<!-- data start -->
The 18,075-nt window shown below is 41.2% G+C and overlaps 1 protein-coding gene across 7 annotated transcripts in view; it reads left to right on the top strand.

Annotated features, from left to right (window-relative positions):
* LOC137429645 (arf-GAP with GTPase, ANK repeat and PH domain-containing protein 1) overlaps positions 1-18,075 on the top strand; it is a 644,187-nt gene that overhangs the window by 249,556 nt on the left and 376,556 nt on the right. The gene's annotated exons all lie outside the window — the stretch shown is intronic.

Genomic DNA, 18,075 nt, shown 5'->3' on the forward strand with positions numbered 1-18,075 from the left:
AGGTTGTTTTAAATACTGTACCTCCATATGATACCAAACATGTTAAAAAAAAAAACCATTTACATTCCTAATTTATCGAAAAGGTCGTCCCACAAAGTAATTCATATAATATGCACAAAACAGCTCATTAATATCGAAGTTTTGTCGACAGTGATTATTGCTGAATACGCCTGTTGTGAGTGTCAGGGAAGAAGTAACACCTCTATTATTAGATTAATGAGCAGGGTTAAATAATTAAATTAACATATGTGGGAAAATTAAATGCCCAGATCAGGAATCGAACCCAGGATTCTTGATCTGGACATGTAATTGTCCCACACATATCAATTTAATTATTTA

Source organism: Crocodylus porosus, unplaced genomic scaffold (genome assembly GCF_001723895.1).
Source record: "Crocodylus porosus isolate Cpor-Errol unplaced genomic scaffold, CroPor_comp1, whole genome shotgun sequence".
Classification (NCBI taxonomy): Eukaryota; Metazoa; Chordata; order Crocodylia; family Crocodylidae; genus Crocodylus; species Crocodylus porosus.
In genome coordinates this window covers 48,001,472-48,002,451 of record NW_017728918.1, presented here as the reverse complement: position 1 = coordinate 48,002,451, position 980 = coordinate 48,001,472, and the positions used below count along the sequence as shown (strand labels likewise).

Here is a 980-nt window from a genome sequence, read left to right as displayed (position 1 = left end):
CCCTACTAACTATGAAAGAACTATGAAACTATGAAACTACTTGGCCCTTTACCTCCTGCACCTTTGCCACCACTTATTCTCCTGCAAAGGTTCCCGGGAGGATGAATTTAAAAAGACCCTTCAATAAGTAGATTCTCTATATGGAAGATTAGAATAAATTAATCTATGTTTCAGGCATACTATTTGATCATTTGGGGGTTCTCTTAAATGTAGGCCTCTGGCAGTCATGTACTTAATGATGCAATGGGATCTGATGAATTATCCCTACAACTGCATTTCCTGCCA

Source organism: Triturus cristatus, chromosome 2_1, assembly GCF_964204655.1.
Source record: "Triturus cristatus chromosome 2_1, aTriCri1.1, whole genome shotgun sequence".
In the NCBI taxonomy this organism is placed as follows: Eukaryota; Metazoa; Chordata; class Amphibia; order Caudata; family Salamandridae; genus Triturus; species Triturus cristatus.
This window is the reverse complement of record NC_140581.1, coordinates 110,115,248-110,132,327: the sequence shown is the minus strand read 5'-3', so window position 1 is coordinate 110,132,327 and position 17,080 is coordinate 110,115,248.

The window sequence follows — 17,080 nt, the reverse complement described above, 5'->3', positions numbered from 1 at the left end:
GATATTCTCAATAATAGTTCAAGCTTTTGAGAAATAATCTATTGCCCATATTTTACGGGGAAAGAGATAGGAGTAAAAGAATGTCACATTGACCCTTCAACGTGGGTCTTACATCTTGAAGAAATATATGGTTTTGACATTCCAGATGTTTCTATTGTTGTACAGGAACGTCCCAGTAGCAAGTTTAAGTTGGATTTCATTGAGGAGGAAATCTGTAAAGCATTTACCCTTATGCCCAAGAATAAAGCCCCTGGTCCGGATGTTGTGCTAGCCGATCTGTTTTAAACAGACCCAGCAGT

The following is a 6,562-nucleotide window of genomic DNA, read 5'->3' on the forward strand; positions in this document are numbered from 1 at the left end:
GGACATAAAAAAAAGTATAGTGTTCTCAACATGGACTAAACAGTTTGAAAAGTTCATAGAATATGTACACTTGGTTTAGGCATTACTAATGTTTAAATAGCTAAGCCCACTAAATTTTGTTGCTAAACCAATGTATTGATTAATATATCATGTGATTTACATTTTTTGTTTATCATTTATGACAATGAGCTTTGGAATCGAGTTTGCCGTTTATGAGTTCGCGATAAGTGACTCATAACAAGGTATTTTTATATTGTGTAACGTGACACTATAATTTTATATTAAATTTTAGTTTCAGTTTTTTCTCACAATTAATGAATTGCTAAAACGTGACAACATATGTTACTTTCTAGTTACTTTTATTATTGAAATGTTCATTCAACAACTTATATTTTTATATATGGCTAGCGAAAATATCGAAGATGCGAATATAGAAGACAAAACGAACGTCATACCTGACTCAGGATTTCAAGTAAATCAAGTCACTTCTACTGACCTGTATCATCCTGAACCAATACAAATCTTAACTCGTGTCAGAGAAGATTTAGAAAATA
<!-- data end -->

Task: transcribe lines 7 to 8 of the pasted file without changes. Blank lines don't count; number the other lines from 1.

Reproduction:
Source record: "Crocodylus porosus isolate Cpor-Errol unplaced genomic scaffold, CroPor_comp1, whole genome shotgun sequence".
Classification (NCBI taxonomy): Eukaryota; Metazoa; Chordata; order Crocodylia; family Crocodylidae; genus Crocodylus; species Crocodylus porosus.